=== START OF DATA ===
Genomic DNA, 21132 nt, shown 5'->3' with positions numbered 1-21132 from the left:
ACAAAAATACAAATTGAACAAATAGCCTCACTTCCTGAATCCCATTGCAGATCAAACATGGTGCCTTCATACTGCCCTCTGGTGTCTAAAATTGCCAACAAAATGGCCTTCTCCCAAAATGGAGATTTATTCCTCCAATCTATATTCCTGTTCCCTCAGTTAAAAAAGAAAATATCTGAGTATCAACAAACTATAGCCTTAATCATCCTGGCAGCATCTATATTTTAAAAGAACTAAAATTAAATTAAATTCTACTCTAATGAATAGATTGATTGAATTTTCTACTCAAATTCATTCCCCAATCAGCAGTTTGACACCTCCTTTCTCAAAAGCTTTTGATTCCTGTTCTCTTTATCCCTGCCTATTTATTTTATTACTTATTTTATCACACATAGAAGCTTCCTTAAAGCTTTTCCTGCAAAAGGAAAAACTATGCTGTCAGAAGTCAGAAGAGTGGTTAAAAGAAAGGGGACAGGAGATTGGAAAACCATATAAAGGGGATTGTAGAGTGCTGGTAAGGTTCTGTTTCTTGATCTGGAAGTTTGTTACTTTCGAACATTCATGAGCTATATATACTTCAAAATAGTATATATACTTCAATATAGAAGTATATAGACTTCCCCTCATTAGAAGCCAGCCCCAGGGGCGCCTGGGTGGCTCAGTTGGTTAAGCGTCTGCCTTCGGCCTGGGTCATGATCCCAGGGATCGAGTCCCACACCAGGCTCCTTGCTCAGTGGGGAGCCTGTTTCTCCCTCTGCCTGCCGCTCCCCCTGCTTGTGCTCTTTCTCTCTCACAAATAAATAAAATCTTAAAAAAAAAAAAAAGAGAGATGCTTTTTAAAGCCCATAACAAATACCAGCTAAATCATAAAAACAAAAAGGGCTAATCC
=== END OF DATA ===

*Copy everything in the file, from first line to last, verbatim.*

Genomic DNA, 21132 nt, shown 5'->3' with positions numbered 1-21132 from the left:
ACAAAAATACAAATTGAACAAATAGCCTCACTTCCTGAATCCCATTGCAGATCAAACATGGTGCCTTCATACTGCCCTCTGGTGTCTAAAATTGCCAACAAAATGGCCTTCTCCCAAAATGGAGATTTATTCCTCCAATCTATATTCCTGTTCCCTCAGTTAAAAAAGAAAATATCTGAGTATCAACAAACTATAGCCTTAATCATCCTGGCAGCATCTATATTTTAAAAGAACTAAAATTAAATTAAATTCTACTCTAATGAATAGATTGATTGAATTTTCTACTCAAATTCATTCCCCAATCAGCAGTTTGACACCTCCTTTCTCAAAAGCTTTTGATTCCTGTTCTCTTTATCCCTGCCTATTTATTTTATTACTTATTTTATCACACATAGAAGCTTCCTTAAAGCTTTTCCTGCAAAAGGAAAAACTATGCTGTCAGAAGTCAGAAGAGTGGTTAAAAGAAAGGGGACAGGAGATTGGAAAACCATATAAAGGGGATTGTAGAGTGCTGGTAAGGTTCTGTTTCTTGATCTGGAAGTTTGTTACTTTCGAACATTCATGAGCTATATATACTTCAAAATAGTATATATACTTCAATATAGAAGTATATAGACTTCCCCTCATTAGAAGCCAGCCCCAGGGGCGCCTGGGTGGCTCAGTTGGTTAAGCGTCTGCCTTCGGCCTGGGTCATGATCCCAGGGATCGAGTCCCACACCAGGCTCCTTGCTCAGTGGGGAGCCTGTTTCTCCCTCTGCCTGCCGCTCCCCCTGCTTGTGCTCTTTCTCTCTCACAAATAAATAAAATCTTAAAAAAAAAAAAAAGAGAGATGCTTTTTAAAGCCCATAACAAATACCAGCTAAATCATAAAAACAAAAAGGGCTAATCC